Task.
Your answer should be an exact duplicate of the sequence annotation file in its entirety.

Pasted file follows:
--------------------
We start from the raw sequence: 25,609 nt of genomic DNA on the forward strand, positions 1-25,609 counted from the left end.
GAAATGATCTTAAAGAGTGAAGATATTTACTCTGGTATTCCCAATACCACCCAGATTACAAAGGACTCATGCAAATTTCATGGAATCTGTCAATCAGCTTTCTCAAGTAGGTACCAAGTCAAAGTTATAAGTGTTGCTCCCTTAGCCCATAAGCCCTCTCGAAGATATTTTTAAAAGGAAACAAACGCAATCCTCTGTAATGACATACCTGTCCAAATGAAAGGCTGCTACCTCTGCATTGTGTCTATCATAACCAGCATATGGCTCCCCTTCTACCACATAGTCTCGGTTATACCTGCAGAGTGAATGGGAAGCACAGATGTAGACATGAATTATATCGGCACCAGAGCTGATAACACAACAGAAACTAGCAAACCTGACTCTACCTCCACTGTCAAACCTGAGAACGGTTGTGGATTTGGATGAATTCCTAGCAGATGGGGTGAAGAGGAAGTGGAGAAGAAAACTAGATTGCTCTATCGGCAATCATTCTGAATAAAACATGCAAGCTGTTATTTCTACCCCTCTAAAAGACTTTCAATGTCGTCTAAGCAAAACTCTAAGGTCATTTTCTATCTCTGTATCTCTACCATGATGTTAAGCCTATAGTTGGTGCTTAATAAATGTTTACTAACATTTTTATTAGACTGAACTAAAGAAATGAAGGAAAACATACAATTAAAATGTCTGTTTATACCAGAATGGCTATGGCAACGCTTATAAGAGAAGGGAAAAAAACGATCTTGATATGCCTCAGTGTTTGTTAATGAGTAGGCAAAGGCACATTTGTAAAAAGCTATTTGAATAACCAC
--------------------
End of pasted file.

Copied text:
We start from the raw sequence: 25,609 nt of genomic DNA on the forward strand, positions 1-25,609 counted from the left end.
GAAATGATCTTAAAGAGTGAAGATATTTACTCTGGTATTCCCAATACCACCCAGATTACAAAGGACTCATGCAAATTTCATGGAATCTGTCAATCAGCTTTCTCAAGTAGGTACCAAGTCAAAGTTATAAGTGTTGCTCCCTTAGCCCATAAGCCCTCTCGAAGATATTTTTAAAAGGAAACAAACGCAATCCTCTGTAATGACATACCTGTCCAAATGAAAGGCTGCTACCTCTGCATTGTGTCTATCATAACCAGCATATGGCTCCCCTTCTACCACATAGTCTCGGTTATACCTGCAGAGTGAATGGGAAGCACAGATGTAGACATGAATTATATCGGCACCAGAGCTGATAACACAACAGAAACTAGCAAACCTGACTCTACCTCCACTGTCAAACCTGAGAACGGTTGTGGATTTGGATGAATTCCTAGCAGATGGGGTGAAGAGGAAGTGGAGAAGAAAACTAGATTGCTCTATCGGCAATCATTCTGAATAAAACATGCAAGCTGTTATTTCTACCCCTCTAAAAGACTTTCAATGTCGTCTAAGCAAAACTCTAAGGTCATTTTCTATCTCTGTATCTCTACCATGATGTTAAGCCTATAGTTGGTGCTTAATAAATGTTTACTAACATTTTTATTAGACTGAACTAAAGAAATGAAGGAAAACATACAATTAAAATGTCTGTTTATACCAGAATGGCTATGGCAACGCTTATAAGAGAAGGGAAAAAAACGATCTTGATATGCCTCAGTGTTTGTTAATGAGTAGGCAAAGGCACATTTGTAAAAAGCTATTTGAATAACCAC